Understanding the phenomena of solar storms
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Charged particles in the form of electrons and protons, as well as some heavy ions, are continuously emitted from the upper atmosphere of the sun in all directions. This emanation forms the solar wind, which from the earth’s point of view, is the fundamental component of space weather.
The average velocity of the “slow” solar wind is about 400 km/sec, and the pressure of the wind gives the earth’s magnetic field its typical shape by pushing it towards our planet on the day side and extending it on the night side to form a magnetic tail. This solar wind does not represent a steady state, however, because the sun, while stable enough to support life on earth, is subject to small variations; these create the dynamic environment constituting space weather. There are areas on the sun where the magnetic field lines are open to outer space, and solar winds can escape from these “coronal holes” at much higher velocities, up to 800 km/sec, than that of the regular solar wind. Since these high-speed winds can change the charged-particle, ie electron and proton, population within the earth’s magnetosphere, they are one source of the geomagnetic storms that can affect the earth. The coronal holes and fast solar wind streams are regular phenomena occurring especially during solar minima.
Sunspots trigger solar events
The source of the most impactful solar events is the active regions we know as sunspots on the sun’s surface. These non-static phenomena are caused by magnetic field anomalies that are so strong that they impair the convection of hot matter from the core of the sun to its surface and form areas cooler (and hence appearing darker) than the rest of the solar corona. The local anomalies can be simple, but can become extremely complex, with the poles of the involved fields becoming entangled like rubber bands twisted together. As a result, the magnetic fields sometimes reconnect, and immense amounts of energy stored in them are released in the form of solar flares emitting electromagnetic radiation covering all wavelengths, including visible light and UV radiation, gamma rays, X-rays and radio frequencies. Travelling at the speed of light, these emissions reach the earth in eight minutes. They do not have a big impact on power grids, but they change the ionisation of the earth’s upper atmosphere and affect radio wave propagation, so that GPS systems for example, can be impaired for several minutes or, in extreme cases, hours.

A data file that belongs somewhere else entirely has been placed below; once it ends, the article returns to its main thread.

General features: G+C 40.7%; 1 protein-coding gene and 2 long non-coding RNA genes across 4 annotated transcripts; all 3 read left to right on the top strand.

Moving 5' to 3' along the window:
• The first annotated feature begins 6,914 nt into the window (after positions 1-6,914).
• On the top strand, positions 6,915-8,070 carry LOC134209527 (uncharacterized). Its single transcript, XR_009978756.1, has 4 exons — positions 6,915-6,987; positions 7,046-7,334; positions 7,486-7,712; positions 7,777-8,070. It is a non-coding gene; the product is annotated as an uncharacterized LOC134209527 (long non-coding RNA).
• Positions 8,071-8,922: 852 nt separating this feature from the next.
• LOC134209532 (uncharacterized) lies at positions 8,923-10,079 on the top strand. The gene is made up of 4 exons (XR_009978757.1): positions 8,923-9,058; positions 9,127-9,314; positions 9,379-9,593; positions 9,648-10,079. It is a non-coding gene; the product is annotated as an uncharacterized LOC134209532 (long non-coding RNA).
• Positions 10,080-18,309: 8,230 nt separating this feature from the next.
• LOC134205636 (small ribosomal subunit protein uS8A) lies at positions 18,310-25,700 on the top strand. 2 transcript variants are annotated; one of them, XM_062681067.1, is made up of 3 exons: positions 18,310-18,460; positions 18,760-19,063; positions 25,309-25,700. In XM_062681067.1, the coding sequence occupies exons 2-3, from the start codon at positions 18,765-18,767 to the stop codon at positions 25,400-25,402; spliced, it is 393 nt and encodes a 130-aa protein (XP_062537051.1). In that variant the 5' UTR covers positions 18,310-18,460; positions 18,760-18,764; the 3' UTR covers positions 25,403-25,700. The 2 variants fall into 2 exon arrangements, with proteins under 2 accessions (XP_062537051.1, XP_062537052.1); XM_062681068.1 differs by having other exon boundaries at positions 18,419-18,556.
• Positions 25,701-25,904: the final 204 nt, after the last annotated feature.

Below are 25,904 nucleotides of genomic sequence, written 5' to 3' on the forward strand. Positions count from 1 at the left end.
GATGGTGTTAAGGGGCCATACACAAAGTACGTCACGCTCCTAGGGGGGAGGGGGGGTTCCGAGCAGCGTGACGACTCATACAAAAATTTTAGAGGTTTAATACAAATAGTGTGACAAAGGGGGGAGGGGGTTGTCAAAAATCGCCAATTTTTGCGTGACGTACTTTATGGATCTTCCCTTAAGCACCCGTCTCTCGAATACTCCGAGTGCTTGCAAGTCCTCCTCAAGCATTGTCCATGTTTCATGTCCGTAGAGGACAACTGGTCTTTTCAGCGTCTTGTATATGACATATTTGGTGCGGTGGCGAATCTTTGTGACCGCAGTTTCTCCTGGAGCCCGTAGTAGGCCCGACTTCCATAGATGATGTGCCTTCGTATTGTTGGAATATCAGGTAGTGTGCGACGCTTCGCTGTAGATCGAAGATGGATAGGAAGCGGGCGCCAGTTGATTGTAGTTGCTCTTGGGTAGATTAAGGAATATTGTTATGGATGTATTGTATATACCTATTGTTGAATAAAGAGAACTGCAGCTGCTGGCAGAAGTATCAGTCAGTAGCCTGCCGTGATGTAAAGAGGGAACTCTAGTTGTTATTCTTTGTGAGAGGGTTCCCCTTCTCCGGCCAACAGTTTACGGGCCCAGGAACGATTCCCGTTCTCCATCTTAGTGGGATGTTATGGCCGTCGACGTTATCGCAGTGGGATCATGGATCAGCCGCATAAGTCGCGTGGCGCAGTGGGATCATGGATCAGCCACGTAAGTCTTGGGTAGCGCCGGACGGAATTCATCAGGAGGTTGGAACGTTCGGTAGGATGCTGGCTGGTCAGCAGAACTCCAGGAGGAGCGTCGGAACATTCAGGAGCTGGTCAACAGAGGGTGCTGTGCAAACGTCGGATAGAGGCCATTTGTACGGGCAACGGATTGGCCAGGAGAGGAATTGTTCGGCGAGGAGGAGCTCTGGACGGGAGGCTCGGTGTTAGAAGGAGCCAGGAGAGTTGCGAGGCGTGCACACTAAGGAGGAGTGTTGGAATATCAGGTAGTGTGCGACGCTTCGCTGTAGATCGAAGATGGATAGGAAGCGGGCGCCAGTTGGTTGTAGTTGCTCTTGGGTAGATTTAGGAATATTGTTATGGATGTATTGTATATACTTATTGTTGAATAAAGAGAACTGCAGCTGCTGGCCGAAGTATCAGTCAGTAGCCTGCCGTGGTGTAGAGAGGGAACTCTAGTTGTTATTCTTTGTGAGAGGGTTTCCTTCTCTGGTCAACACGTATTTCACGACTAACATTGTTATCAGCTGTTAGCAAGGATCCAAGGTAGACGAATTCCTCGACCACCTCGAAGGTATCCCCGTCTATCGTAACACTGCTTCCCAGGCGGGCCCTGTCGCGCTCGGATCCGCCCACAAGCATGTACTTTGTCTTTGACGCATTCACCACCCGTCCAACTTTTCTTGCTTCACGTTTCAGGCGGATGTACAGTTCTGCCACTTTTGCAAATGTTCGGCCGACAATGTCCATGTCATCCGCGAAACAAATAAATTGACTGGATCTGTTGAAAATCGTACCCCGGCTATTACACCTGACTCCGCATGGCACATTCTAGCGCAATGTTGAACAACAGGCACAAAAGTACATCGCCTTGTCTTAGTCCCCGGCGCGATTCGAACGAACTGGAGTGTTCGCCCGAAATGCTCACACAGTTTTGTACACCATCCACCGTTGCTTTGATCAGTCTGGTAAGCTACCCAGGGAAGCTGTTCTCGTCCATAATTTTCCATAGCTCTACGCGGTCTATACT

Coronal mass ejections (CMEs) are the source of geomagnetic storms in the atmosphere
Sometimes not only radiation is released, but an enormous quantity of plasma, ie energetic particles of solar matter itself, is blasted into space and accelerated by the fields related to the solar flare. Such “coronal mass ejections” (CMEs) are at times shot out in the direction of earth. They are not directly dangerous to life on the planet, since they are mostly absorbed by the upper atmosphere. Nevertheless, they constitute a risk to astronauts, can damage the electronic systems of spacecraft and can have several adverse effects, depending on conditions at the time of the impact. Furthermore they increase the size of the night-side magnetic tial. CMEs have an embedded magnetic field. When this collides with the earth’s magnetic field, nothing dramatic happens if the two fields are parallel, as they will repel each other. However, if the orientation of the magnetic field in the plasma cloud is opposite to that of the earth’s magnetic field, the two interact. Charged particles from the CME enter the earth’s field and in its enlarged tail the mechanism of magnetic reconnection may take place, generating large electrojets (magnetospheric/ionospheric currents) and strong geomagnetic storms. The magnitude of the disturbance can be measured by means of space-borne and ground-based devices. The readings from the two sources correlated very precisely for the Halloween solar storm of 2003, and they exactly reflected the time of the Malmö blackout.